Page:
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Old 05-16-2009, 07:14 PM   #1
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Residency Questions

My wife and I have been on the road for about 5 years but we still own a home in the tax hungry state of CA. Except for this year, we never spend more than 6-8 weeks in CA as we travel in other areas and actually spend more time in NV than we do any other state as we winter there.

My question is regarding establishing residence somewhere other than CA while still keeping our home since we spend little time here and with all taxes increasing rapidly I see no reason to keep this state as my residence. We have the highest Income, sales, and DMV in the nation.

Any suggestions as to what we might do that will pass muster of the bureaucrats in CA.

Nick
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Old 05-16-2009, 11:57 PM   #2
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I owned a condo in CA when I established TX as my residence. Not suggesting that you become a Texan, just as an example. I obtained a address in Tx, Escapees Mail Service, got a drivers license, registered my vehicles and registered to vote. Was also advised to use an instate bank instead of my CA bank. Since I rent out the condo I have to file non-resident tax return and pay tax on the rental income. For a number of years I continued to visit in CA for approx. 3 months per year. That was not long enough to negate my TX residency. My sister and brother-in-law took similar steps in NV. As I recall they used a mail service in Pahrump.
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Old 05-17-2009, 09:07 AM   #3
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Establishing residency in another state is usually not a problem. States like Texas and South Dakota make it easy. The trick is getting your old state to let go of you. Many times, your old state will continue to come after you for taxes (like state income tax), especially if your new state doesn't have income tax.

It is perfectly legal to live in one state and own property in another state; but, if the state you own property in is aggressive, they may try to tax you on things other than the property itself. Some states are worse than others. Most advice I have read about residency says to sever as many ties to your old state as possible. Of course, you must transfer vehicle registrations and get new driver's licenses. They also recommend transferring bank accounts to your new state and getting new doctors, wills, etc. Join a church or other place of worship, join civic groups, etc.

Being former residents of Pennsylvania, we are fortunate because PA doesn't tax pensions, Social Security, or the proceeds of IRAs (our 3 sources of income). Therefore, we didn't need to be quite as careful.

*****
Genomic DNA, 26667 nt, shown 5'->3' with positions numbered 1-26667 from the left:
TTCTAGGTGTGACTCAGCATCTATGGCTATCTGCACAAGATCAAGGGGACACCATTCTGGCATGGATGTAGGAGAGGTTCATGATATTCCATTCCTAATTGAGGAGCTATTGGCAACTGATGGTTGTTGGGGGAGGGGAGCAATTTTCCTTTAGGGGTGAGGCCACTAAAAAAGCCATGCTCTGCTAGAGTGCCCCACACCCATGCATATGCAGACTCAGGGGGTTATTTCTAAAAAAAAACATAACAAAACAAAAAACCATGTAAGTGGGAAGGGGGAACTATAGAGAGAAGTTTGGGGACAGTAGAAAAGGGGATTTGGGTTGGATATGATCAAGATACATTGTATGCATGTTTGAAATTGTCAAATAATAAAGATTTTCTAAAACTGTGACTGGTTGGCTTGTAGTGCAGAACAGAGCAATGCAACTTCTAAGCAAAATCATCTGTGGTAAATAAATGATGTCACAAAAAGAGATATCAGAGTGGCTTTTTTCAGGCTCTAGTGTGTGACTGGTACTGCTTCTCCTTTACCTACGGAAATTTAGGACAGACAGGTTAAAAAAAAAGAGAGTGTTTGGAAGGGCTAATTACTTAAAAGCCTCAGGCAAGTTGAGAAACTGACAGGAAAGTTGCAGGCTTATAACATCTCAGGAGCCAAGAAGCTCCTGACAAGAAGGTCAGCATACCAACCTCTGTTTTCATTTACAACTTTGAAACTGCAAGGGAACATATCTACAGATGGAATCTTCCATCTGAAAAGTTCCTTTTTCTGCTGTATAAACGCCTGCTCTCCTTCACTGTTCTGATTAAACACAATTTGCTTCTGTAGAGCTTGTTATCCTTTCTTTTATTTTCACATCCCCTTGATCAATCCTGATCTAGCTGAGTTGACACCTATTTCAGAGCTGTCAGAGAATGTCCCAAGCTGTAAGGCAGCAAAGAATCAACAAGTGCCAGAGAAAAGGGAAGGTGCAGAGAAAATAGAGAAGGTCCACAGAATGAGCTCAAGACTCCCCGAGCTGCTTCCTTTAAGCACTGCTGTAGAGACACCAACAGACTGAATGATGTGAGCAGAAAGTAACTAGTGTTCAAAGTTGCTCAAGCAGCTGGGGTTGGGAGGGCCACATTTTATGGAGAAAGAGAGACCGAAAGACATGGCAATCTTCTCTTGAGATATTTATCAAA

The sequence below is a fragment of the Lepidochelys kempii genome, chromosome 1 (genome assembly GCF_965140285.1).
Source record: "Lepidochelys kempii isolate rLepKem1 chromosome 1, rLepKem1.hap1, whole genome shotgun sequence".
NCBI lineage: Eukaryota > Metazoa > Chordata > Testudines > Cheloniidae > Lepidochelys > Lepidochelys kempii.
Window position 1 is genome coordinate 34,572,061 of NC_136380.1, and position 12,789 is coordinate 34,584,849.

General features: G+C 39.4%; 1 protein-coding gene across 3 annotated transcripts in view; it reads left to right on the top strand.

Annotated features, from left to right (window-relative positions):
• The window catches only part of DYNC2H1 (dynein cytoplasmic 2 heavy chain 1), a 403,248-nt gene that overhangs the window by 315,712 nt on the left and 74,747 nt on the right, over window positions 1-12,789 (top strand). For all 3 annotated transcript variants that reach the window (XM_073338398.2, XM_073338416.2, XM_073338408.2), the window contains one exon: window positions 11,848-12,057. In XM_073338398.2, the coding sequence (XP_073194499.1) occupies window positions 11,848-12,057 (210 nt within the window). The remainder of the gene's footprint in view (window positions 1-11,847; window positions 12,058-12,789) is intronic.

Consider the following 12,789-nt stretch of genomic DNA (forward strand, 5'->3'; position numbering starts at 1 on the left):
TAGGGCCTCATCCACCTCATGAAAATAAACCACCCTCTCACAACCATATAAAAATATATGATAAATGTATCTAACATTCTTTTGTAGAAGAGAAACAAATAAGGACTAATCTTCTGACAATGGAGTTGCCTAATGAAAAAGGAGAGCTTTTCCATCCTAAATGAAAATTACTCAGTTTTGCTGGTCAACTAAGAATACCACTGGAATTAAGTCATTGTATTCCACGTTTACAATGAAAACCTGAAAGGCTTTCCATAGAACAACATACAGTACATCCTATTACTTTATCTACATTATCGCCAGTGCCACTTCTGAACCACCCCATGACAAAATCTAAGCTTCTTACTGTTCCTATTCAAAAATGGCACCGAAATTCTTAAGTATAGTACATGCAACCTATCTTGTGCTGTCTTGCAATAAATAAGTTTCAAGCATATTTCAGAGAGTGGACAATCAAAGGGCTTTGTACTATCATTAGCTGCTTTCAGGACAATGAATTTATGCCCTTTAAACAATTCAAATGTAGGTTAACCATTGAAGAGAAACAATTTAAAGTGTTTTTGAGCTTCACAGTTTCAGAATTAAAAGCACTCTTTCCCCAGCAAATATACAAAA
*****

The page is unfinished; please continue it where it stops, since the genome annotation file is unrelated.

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Old 05-17-2009, 11:16 AM   #4
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It has also been suggested that you write a letter to the Secretary of State in your previous home state and say: nanna, nanna, nanna, I have moved.
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Old 05-17-2009, 03:24 PM   #5
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Others are correct about breaking as many ties with California as you can. I would also file a partial-year return at the end of this year and write "FINAL" across the top.

I assume that your house is being rented out rather than having sat empty for the last 5 years. If so, that makes it investment property, so shouldn't pose a problem. As Dolph indicated, you'll still have to complete a California tax return for the rental income on your California house...as a non-resident.

This would actually be a good time to retain the services of a tax-attorney or CPA knowledgeable in domicile issues to make sure you've crossed all your "T's" and dotted all your "I's" -- you don't want to give California any excuse to come after you.
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Old 05-18-2009, 09:56 AM   #6
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You haveto show intent as well as breakinbg ties with your old community...went through the same thing a few years ago.

We changed medical insurance, banks, wills, dl's, reg, etc. and haven't had a problem since.
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Old 05-20-2009, 09:21 PM   #7
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I just changed my residency to South Dakota thru mydakotaaddress.com. We are driving up there next month to get drivers licenses. Already have address and license plates for rv and toad. I figure to save around 1500 dollars a year from what I have been paying for taxes, licensing, and so on from Utah.